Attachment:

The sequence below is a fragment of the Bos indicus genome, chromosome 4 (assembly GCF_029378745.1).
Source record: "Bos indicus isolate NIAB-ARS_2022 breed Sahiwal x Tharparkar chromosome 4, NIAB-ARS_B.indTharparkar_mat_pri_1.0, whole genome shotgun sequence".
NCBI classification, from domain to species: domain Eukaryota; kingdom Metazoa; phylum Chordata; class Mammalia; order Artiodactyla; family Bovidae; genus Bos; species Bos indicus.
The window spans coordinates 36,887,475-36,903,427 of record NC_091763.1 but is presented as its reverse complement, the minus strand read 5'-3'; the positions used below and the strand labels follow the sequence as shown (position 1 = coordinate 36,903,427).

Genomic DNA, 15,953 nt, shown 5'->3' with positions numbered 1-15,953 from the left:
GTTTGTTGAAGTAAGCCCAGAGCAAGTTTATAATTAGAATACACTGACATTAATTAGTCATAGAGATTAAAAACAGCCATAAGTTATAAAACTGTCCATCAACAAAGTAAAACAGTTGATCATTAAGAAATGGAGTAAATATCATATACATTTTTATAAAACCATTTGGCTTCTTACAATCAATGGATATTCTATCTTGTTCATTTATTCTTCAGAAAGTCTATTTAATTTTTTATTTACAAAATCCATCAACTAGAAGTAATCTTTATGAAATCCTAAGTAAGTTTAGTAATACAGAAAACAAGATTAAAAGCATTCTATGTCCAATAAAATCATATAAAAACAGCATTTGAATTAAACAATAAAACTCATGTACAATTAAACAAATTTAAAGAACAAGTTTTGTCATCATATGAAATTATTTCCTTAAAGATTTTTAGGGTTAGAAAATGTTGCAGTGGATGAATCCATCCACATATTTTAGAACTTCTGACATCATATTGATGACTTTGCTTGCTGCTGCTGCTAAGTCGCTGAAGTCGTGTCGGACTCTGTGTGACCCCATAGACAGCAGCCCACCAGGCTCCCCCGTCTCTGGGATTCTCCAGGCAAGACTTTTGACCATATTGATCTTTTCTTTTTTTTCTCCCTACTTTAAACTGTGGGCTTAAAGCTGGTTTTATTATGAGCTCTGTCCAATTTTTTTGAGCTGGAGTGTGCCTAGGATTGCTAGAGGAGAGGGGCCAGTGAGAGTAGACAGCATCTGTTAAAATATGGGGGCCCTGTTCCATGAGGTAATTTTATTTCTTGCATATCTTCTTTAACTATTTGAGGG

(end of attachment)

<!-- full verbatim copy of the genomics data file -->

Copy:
The sequence below is a fragment of the Bos indicus genome, chromosome 4 (assembly GCF_029378745.1).
Source record: "Bos indicus isolate NIAB-ARS_2022 breed Sahiwal x Tharparkar chromosome 4, NIAB-ARS_B.indTharparkar_mat_pri_1.0, whole genome shotgun sequence".
NCBI classification, from domain to species: domain Eukaryota; kingdom Metazoa; phylum Chordata; class Mammalia; order Artiodactyla; family Bovidae; genus Bos; species Bos indicus.
The window spans coordinates 36,887,475-36,903,427 of record NC_091763.1 but is presented as its reverse complement, the minus strand read 5'-3'; the positions used below and the strand labels follow the sequence as shown (position 1 = coordinate 36,903,427).

Genomic DNA, 15,953 nt, shown 5'->3' with positions numbered 1-15,953 from the left:
GTTTGTTGAAGTAAGCCCAGAGCAAGTTTATAATTAGAATACACTGACATTAATTAGTCATAGAGATTAAAAACAGCCATAAGTTATAAAACTGTCCATCAACAAAGTAAAACAGTTGATCATTAAGAAATGGAGTAAATATCATATACATTTTTATAAAACCATTTGGCTTCTTACAATCAATGGATATTCTATCTTGTTCATTTATTCTTCAGAAAGTCTATTTAATTTTTTATTTACAAAATCCATCAACTAGAAGTAATCTTTATGAAATCCTAAGTAAGTTTAGTAATACAGAAAACAAGATTAAAAGCATTCTATGTCCAATAAAATCATATAAAAACAGCATTTGAATTAAACAATAAAACTCATGTACAATTAAACAAATTTAAAGAACAAGTTTTGTCATCATATGAAATTATTTCCTTAAAGATTTTTAGGGTTAGAAAATGTTGCAGTGGATGAATCCATCCACATATTTTAGAACTTCTGACATCATATTGATGACTTTGCTTGCTGCTGCTGCTAAGTCGCTGAAGTCGTGTCGGACTCTGTGTGACCCCATAGACAGCAGCCCACCAGGCTCCCCCGTCTCTGGGATTCTCCAGGCAAGACTTTTGACCATATTGATCTTTTCTTTTTTTTCTCCCTACTTTAAACTGTGGGCTTAAAGCTGGTTTTATTATGAGCTCTGTCCAATTTTTTTGAGCTGGAGTGTGCCTAGGATTGCTAGAGGAGAGGGGCCAGTGAGAGTAGACAGCATCTGTTAAAATATGGGGGCCCTGTTCCATGAGGTAATTTTATTTCTTGCATATCTTCTTTAACTATTTGAGGG